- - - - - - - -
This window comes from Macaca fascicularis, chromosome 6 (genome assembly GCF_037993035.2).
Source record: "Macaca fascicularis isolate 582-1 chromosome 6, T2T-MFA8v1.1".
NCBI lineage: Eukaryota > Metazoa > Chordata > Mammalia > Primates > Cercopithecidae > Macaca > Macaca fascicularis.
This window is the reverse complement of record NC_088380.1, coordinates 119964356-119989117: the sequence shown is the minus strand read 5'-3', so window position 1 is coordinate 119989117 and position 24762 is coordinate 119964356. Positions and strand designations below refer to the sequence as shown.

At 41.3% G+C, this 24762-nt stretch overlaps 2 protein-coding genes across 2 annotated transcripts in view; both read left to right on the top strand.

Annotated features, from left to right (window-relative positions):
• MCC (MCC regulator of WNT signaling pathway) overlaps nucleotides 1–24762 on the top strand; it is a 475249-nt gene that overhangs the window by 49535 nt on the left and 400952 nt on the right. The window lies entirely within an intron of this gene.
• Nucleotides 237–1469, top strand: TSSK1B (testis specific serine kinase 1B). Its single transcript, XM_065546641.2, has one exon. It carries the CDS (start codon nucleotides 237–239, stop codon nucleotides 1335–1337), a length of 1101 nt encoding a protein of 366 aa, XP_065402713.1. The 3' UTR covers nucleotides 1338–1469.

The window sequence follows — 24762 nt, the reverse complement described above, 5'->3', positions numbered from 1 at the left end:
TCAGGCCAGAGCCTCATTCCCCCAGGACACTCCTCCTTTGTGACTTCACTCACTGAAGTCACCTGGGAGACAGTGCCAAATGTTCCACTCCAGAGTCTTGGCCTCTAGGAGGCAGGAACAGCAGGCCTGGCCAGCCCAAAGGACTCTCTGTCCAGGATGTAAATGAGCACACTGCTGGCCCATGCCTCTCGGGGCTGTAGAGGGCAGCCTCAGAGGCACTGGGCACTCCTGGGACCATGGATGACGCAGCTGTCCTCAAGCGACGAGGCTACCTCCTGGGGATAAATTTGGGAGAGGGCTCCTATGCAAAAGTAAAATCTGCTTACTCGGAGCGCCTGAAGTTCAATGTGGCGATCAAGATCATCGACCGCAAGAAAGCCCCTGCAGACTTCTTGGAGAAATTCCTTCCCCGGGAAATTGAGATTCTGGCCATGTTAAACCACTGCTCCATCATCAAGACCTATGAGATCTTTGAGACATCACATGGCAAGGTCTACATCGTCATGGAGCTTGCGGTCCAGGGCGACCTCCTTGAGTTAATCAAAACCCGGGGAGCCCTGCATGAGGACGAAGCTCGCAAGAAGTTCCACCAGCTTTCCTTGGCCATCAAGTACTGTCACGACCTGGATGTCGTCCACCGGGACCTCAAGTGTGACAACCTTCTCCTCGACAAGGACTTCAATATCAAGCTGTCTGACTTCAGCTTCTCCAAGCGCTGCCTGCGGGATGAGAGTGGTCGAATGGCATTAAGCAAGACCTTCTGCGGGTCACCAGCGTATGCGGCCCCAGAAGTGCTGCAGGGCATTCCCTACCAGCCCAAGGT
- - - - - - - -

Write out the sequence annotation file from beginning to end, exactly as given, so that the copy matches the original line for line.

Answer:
This window comes from Macaca fascicularis, chromosome 6 (genome assembly GCF_037993035.2).
Source record: "Macaca fascicularis isolate 582-1 chromosome 6, T2T-MFA8v1.1".
NCBI lineage: Eukaryota > Metazoa > Chordata > Mammalia > Primates > Cercopithecidae > Macaca > Macaca fascicularis.
This window is the reverse complement of record NC_088380.1, coordinates 119964356-119989117: the sequence shown is the minus strand read 5'-3', so window position 1 is coordinate 119989117 and position 24762 is coordinate 119964356. Positions and strand designations below refer to the sequence as shown.

At 41.3% G+C, this 24762-nt stretch overlaps 2 protein-coding genes across 2 annotated transcripts in view; both read left to right on the top strand.

Annotated features, from left to right (window-relative positions):
• MCC (MCC regulator of WNT signaling pathway) overlaps nucleotides 1–24762 on the top strand; it is a 475249-nt gene that overhangs the window by 49535 nt on the left and 400952 nt on the right. The window lies entirely within an intron of this gene.
• Nucleotides 237–1469, top strand: TSSK1B (testis specific serine kinase 1B). Its single transcript, XM_065546641.2, has one exon. It carries the CDS (start codon nucleotides 237–239, stop codon nucleotides 1335–1337), a length of 1101 nt encoding a protein of 366 aa, XP_065402713.1. The 3' UTR covers nucleotides 1338–1469.

The window sequence follows — 24762 nt, the reverse complement described above, 5'->3', positions numbered from 1 at the left end:
TCAGGCCAGAGCCTCATTCCCCCAGGACACTCCTCCTTTGTGACTTCACTCACTGAAGTCACCTGGGAGACAGTGCCAAATGTTCCACTCCAGAGTCTTGGCCTCTAGGAGGCAGGAACAGCAGGCCTGGCCAGCCCAAAGGACTCTCTGTCCAGGATGTAAATGAGCACACTGCTGGCCCATGCCTCTCGGGGCTGTAGAGGGCAGCCTCAGAGGCACTGGGCACTCCTGGGACCATGGATGACGCAGCTGTCCTCAAGCGACGAGGCTACCTCCTGGGGATAAATTTGGGAGAGGGCTCCTATGCAAAAGTAAAATCTGCTTACTCGGAGCGCCTGAAGTTCAATGTGGCGATCAAGATCATCGACCGCAAGAAAGCCCCTGCAGACTTCTTGGAGAAATTCCTTCCCCGGGAAATTGAGATTCTGGCCATGTTAAACCACTGCTCCATCATCAAGACCTATGAGATCTTTGAGACATCACATGGCAAGGTCTACATCGTCATGGAGCTTGCGGTCCAGGGCGACCTCCTTGAGTTAATCAAAACCCGGGGAGCCCTGCATGAGGACGAAGCTCGCAAGAAGTTCCACCAGCTTTCCTTGGCCATCAAGTACTGTCACGACCTGGATGTCGTCCACCGGGACCTCAAGTGTGACAACCTTCTCCTCGACAAGGACTTCAATATCAAGCTGTCTGACTTCAGCTTCTCCAAGCGCTGCCTGCGGGATGAGAGTGGTCGAATGGCATTAAGCAAGACCTTCTGCGGGTCACCAGCGTATGCGGCCCCAGAAGTGCTGCAGGGCATTCCCTACCAGCCCAAGGT